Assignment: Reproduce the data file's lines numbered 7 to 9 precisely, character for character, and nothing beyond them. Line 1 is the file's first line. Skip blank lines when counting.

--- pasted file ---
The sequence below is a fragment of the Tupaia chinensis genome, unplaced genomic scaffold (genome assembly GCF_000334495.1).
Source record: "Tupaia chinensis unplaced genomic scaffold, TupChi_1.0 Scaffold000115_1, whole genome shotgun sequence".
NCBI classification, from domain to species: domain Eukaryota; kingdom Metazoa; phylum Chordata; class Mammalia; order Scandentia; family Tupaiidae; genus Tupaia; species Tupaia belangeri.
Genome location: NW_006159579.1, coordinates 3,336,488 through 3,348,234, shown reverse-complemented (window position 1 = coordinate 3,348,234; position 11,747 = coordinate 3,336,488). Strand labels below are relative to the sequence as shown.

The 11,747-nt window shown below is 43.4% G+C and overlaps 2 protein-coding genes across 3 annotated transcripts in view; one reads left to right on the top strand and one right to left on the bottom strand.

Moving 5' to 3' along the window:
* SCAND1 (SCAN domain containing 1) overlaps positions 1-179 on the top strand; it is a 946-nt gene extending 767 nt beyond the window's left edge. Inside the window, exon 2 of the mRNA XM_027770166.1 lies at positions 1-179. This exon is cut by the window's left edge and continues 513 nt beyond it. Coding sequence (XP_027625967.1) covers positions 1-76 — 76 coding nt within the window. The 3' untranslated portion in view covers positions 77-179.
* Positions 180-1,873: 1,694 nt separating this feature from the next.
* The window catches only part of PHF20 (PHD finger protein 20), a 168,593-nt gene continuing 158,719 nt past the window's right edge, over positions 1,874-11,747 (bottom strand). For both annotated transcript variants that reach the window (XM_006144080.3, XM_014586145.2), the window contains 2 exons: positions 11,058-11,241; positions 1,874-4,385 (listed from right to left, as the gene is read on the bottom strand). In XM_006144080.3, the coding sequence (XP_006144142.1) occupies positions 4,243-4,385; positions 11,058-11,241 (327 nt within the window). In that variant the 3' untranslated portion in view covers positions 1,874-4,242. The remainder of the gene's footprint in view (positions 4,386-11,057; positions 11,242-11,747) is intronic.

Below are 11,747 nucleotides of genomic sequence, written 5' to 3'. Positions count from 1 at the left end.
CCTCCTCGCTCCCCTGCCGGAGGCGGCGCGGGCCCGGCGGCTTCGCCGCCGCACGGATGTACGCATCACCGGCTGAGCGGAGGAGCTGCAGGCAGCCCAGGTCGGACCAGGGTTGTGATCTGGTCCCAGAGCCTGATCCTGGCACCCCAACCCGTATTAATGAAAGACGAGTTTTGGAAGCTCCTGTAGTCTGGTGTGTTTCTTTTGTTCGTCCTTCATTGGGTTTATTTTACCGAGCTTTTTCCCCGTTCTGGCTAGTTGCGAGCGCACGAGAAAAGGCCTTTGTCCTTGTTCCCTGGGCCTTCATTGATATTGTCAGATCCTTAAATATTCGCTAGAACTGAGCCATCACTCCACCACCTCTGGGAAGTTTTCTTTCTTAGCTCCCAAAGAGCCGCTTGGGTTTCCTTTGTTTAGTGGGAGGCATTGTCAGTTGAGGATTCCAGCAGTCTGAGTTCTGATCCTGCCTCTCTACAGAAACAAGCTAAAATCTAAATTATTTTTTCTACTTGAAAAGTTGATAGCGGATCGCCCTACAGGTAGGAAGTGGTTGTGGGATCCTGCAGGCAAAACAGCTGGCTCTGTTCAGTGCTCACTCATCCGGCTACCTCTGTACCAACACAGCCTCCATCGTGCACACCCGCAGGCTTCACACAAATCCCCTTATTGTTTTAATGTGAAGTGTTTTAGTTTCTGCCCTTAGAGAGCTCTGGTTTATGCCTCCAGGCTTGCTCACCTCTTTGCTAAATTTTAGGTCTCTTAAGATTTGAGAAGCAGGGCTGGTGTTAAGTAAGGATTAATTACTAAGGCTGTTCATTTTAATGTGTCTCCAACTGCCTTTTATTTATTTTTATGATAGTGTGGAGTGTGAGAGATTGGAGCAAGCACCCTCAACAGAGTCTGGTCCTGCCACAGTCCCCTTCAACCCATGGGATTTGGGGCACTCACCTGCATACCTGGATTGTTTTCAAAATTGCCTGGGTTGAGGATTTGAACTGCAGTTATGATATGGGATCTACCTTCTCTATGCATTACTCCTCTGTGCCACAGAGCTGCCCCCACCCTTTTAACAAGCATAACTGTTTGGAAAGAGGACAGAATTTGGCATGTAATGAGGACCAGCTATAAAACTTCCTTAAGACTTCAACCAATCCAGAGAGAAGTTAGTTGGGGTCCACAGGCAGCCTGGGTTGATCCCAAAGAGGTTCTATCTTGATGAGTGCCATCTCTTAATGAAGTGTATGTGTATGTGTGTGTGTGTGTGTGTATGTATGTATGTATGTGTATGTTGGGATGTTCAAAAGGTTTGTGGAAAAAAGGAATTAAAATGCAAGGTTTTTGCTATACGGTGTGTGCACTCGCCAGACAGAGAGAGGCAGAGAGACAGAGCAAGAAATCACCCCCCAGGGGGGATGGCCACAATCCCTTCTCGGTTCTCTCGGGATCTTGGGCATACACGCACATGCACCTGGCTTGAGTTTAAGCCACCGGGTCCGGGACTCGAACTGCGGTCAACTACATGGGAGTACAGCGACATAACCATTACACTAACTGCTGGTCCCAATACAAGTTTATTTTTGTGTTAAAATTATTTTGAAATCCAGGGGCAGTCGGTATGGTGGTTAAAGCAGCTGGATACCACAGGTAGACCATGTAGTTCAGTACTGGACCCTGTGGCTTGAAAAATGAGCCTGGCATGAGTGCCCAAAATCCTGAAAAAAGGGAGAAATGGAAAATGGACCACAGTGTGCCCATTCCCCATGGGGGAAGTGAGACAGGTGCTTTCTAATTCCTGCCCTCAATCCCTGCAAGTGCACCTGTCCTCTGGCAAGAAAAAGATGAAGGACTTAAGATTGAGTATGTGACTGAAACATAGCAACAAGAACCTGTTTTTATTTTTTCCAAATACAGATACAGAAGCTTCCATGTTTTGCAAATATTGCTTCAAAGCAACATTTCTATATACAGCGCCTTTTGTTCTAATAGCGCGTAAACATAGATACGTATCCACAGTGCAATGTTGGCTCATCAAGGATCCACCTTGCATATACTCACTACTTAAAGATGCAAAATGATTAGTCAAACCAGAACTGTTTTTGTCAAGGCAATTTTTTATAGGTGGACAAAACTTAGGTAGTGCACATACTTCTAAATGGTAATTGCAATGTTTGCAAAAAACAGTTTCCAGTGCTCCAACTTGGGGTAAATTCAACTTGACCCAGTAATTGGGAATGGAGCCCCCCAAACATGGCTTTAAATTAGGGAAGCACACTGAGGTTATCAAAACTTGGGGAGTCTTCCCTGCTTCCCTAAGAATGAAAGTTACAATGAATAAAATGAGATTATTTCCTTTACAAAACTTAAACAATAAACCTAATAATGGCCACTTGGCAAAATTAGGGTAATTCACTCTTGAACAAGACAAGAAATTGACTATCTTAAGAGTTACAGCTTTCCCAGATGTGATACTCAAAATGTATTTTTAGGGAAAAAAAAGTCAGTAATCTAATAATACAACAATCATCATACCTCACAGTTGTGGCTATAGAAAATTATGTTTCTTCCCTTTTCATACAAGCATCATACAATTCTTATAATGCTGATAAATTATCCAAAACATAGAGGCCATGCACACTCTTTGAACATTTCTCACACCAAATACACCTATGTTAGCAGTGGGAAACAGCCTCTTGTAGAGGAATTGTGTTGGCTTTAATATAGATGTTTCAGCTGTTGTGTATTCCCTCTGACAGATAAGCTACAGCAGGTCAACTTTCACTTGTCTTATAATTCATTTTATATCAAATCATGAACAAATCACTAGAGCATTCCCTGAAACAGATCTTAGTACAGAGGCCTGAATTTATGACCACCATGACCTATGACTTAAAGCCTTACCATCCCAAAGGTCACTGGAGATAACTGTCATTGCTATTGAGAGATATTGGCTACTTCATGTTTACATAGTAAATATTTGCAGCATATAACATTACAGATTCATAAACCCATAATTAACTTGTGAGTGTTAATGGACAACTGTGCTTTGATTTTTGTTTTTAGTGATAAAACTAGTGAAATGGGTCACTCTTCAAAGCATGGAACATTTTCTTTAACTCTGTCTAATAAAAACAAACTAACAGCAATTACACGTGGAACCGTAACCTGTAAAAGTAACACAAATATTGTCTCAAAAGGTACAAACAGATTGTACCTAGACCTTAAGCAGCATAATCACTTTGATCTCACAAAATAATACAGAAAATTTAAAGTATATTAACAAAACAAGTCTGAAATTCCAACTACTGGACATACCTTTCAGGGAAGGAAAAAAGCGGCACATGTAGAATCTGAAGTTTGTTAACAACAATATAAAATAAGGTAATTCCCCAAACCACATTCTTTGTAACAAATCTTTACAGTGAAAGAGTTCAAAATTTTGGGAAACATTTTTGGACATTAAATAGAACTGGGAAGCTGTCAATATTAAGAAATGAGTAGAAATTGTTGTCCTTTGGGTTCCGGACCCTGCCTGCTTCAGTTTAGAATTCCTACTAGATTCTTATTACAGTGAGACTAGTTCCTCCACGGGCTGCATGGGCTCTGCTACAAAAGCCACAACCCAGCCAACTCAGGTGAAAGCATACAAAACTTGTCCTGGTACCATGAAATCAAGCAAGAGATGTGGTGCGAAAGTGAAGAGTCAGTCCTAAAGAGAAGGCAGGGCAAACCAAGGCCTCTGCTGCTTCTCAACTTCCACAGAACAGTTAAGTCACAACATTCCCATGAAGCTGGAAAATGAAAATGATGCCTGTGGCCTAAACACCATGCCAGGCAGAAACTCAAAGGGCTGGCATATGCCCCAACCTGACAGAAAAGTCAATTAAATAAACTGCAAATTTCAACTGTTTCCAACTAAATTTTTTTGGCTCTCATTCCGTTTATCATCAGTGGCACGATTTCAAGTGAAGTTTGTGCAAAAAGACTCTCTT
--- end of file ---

* SCAND1 (SCAN domain containing 1) overlaps positions 1-179 on the top strand; it is a 946-nt gene extending 767 nt beyond the window's left edge. Inside the window, exon 2 of the mRNA XM_027770166.1 lies at positions 1-179. This exon is cut by the window's left edge and continues 513 nt beyond it. Coding sequence (XP_027625967.1) covers positions 1-76 — 76 coding nt within the window. The 3' untranslated portion in view covers positions 77-179.
* Positions 180-1,873: 1,694 nt separating this feature from the next.
* The window catches only part of PHF20 (PHD finger protein 20), a 168,593-nt gene continuing 158,719 nt past the window's right edge, over positions 1,874-11,747 (bottom strand). For both annotated transcript variants that reach the window (XM_006144080.3, XM_014586145.2), the window contains 2 exons: positions 11,058-11,241; positions 1,874-4,385 (listed from right to left, as the gene is read on the bottom strand). In XM_006144080.3, the coding sequence (XP_006144142.1) occupies positions 4,243-4,385; positions 11,058-11,241 (327 nt within the window). In that variant the 3' untranslated portion in view covers positions 1,874-4,242. The remainder of the gene's footprint in view (positions 4,386-11,057; positions 11,242-11,747) is intronic.